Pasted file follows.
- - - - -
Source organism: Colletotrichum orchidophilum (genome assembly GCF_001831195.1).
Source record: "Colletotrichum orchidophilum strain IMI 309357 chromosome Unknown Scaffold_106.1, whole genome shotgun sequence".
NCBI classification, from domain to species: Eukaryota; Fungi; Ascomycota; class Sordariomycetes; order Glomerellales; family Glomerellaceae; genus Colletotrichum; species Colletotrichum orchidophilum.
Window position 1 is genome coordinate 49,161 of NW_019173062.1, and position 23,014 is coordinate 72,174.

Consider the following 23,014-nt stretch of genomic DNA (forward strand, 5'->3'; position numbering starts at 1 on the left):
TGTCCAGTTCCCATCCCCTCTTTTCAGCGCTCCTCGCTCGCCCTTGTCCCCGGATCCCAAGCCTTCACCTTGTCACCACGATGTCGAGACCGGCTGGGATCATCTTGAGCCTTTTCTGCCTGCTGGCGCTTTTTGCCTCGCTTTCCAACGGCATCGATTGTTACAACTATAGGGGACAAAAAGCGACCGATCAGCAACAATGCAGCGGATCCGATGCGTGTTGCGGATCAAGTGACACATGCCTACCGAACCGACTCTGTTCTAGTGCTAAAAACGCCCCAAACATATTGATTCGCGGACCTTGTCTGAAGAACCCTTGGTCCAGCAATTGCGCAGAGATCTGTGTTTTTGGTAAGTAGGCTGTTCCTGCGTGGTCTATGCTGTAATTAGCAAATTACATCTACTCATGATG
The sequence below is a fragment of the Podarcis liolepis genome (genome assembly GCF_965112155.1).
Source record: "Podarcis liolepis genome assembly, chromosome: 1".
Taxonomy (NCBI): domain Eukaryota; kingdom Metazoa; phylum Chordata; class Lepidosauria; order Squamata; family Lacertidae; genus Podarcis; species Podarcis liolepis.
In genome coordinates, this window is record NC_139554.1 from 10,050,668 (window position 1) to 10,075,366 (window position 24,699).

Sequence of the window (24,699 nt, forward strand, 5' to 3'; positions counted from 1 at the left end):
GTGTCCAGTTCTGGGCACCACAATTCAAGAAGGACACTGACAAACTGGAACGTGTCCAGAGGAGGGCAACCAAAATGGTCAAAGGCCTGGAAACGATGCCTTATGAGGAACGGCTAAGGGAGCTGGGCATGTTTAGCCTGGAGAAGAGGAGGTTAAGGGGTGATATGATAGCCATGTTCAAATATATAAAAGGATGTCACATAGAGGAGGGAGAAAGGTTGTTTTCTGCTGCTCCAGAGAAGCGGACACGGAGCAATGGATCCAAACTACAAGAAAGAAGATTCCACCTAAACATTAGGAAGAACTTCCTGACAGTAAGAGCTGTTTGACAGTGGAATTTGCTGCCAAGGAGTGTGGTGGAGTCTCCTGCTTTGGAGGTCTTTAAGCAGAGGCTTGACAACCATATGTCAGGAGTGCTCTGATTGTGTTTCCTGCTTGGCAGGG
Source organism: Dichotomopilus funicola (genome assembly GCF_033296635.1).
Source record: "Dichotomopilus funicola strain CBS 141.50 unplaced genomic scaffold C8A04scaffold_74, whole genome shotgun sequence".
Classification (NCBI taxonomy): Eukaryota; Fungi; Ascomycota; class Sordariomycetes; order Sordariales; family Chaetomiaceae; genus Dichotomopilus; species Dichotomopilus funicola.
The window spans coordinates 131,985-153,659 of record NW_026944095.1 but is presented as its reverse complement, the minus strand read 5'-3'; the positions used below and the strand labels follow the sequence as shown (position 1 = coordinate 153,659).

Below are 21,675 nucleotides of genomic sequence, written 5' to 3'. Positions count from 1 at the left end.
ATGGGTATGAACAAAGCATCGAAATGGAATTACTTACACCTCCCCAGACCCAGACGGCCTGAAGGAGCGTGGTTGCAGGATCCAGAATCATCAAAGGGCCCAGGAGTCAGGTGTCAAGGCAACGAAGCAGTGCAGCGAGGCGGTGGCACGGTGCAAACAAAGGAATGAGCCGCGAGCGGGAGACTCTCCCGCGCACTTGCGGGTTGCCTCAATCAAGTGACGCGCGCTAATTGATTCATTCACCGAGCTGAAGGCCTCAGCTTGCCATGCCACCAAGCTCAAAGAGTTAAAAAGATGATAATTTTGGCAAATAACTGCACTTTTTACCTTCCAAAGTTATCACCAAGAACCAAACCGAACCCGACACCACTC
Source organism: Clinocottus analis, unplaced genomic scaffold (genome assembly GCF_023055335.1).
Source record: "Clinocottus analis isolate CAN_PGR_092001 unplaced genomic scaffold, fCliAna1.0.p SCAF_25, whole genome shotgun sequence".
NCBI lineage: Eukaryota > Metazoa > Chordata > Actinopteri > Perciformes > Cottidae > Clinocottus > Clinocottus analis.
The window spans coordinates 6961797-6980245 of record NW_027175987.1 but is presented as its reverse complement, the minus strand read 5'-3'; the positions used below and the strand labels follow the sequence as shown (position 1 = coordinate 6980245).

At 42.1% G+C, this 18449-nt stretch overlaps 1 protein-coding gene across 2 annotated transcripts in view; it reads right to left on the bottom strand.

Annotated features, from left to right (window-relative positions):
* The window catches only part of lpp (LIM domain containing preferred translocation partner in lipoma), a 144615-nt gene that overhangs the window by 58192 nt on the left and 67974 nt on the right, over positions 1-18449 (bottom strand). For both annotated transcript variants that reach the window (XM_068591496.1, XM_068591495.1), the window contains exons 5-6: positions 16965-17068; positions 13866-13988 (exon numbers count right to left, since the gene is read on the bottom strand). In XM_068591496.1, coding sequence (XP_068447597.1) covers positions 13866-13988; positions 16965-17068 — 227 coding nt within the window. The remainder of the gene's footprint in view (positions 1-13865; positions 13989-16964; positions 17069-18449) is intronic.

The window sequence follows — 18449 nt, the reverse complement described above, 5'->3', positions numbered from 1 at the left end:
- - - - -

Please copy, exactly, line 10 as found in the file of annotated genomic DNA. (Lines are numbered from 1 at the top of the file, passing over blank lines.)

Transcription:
In genome coordinates, this window is record NC_139554.1 from 10,050,668 (window position 1) to 10,075,366 (window position 24,699).